City has history in ambulance serviceWhen an emergency medical call comes in, Superior’s Fire Department is usually first on the scene.
By: Shelley Nelson, Superior Telegram
When an emergency medical call comes in, Superior’s Fire Department is usually first on the scene.
Now, Superior’s City Council is considering a proposal that would provide the full gambit of services by the fire department – from emergency medical care to transport services.
Tuesday night, the council made the final appointment to a task force that will explore that option. Brad Keseluk, a Gold Cross employee who resides in Douglas County, is the final member of the panel.
Other members appointed to the task force include Councilor Warren Bender, Steve Panger of the Superior Fire Department, rural Supervisor Kay Johnson and city Supervisor Jack Sweeney of the Douglas County Board, Dr. Robert Sellers for his medical experience and city Finance Director Jean Vito.
The seven-member task force has 90 days to determine if the city’s fire department should get in the ambulance business.
Councilor Greg Mertzig introduced the proposal after the Superior Fire Department union disputed a budget proposal that called for a smaller-than-usual increase that didn’t meet the demand of projected wage increases. The goal is to create a new revenue stream for the department by charging for ambulance services.
It wouldn’t be the first time Superior operated an ambulance service.
Councilor Ed Anderson remembers his dad working for the Superior Fire Department’s ambulance service in the 1950s.
“They had two ambulances and they were at the 18th Street fire hall,” Anderson remembers. “One was a city ambulance; the other was a county ambulance. They were old Cadillacs with the old federal sirens on them … those days were affectionately known as the ‘load and go’ days. They were ambulance attendants. They threw on a bandage or two and just loaded them onto the ambulance and the go part was to go to the hospital.”
In the mid-1960s, Douglas County took over the service after city officials decided to end service to rural communities outside Superior.
When Anderson started his career with the sheriff’s department ambulance service in 1976, the care provided for emergency medical transport was growing in sophistication, but it wasn’t until the 1980s when the county established a full paramedic ambulance service.
The ambulance service transformed to its own department at that time.
After the county experienced a levy increase of more than 50 percent in a single year in the mid-1990s, the county ended its ambulance service in favor of contracting with a private ambulance service. County taxpayers were subsidizing the patient-paid county service with more than $500,000 annually during its last three years of operation.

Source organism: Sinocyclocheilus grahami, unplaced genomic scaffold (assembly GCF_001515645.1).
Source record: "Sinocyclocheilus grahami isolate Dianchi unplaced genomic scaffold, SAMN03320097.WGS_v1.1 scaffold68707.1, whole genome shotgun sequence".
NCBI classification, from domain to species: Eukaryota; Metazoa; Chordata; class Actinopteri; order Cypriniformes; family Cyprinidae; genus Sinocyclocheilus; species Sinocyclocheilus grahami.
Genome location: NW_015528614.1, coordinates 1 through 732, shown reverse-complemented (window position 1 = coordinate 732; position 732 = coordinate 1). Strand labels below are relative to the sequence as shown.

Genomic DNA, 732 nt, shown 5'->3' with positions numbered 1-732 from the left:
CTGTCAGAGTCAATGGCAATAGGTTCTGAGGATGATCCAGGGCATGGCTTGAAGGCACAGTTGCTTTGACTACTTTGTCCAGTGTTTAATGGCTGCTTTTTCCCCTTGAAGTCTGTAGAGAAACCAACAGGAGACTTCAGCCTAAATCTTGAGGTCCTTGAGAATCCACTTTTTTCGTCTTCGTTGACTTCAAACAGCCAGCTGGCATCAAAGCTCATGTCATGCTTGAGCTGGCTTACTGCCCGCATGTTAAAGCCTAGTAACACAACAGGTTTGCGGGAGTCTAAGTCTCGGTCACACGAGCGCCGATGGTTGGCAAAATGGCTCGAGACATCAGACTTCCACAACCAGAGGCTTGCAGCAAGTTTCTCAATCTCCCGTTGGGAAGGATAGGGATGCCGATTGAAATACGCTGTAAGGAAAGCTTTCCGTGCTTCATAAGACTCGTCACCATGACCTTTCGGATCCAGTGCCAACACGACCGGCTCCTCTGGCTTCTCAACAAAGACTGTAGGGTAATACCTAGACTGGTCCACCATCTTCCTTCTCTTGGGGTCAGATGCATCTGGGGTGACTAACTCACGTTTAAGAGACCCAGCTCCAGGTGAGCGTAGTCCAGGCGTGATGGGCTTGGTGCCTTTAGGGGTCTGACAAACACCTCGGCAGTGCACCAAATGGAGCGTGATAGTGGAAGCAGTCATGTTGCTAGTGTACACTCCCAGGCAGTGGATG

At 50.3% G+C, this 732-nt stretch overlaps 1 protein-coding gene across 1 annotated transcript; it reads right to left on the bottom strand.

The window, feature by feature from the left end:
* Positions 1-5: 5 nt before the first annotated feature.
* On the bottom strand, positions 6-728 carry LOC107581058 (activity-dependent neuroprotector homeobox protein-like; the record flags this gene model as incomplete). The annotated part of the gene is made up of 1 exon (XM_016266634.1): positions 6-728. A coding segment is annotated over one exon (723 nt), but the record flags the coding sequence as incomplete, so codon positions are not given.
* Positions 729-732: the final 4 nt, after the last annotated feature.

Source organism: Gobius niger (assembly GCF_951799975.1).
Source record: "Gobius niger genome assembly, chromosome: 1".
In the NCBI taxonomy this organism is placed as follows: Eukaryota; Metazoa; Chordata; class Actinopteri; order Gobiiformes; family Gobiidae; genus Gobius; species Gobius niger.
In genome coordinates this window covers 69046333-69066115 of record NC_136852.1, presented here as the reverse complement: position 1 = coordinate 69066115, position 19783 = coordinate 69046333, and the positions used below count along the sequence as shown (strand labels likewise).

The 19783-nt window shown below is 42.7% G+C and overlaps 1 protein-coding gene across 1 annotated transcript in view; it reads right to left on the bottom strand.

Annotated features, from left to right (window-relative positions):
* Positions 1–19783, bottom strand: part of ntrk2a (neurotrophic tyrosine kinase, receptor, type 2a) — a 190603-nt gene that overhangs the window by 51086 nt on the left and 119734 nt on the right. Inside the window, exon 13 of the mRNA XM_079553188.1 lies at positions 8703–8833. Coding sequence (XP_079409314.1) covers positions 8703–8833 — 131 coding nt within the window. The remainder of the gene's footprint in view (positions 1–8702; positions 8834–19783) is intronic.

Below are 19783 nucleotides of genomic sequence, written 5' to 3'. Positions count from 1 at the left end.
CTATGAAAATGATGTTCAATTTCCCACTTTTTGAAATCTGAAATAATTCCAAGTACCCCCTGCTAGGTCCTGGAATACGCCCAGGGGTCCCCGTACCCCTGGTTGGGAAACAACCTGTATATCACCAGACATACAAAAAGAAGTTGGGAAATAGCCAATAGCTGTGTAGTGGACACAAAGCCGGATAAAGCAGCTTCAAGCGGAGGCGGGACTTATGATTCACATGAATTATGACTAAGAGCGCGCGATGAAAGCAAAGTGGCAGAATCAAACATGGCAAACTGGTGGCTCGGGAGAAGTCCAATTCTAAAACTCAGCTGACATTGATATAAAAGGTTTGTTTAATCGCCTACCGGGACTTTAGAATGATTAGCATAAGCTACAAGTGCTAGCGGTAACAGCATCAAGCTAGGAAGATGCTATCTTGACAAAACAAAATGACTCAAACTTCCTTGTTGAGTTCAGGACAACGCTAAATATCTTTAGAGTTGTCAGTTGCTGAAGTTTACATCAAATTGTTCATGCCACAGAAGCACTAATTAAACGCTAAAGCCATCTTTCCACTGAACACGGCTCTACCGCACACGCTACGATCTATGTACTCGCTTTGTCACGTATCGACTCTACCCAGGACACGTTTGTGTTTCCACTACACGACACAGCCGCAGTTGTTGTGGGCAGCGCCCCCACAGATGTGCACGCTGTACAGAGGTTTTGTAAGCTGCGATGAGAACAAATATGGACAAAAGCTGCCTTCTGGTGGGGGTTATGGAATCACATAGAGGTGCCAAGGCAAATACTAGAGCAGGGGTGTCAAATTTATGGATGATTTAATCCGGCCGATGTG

Mayor Dave Ross said the county’s experience is one of the factors that make him skeptical a city-run ambulance service would be in the city or taxpayers’ best interest.
“The taxpayers would be on the hook for the no-pays,” Ross said. “Right now, we have no liability if an ambulance ride is not paid for by one of their customers. There is no harm done to our budget; there is no harm to the fire department budget.”
Moreover, taxpayer’s could be on the hook for costs not covered by Medicare and Medicaid, or changes in reimbursement rates by state or federal government.
According to Gold Cross, Medicare, Medicaid and other contractual discounts result in the company discounting about 56 cents for every $1 of service provided in Superior and Douglas County as of September. When combined with nonpayment for service, the company collects about 33 cents for every $1 of service provided countywide, said Matt Will of Gold Cross.
Currently, the city and taxpayers are not obligated to fill the gap, Ross said. However, if the fire department’s ambulance service budget came up short, he said, taxpayer’s would be on the hook to cover those expenses.
In spite of his skepticism, Ross said he made his appointments to the council’s task force deliberatively in collaboration with Council President Dan Olson to give the issue a fair hearing in the 90-day time limit set by the council.
“I agree with [the council’s] thought – let’s at least look at it,” Ross said. “Let’s either put this thing to rest or do something. We need to look at it.”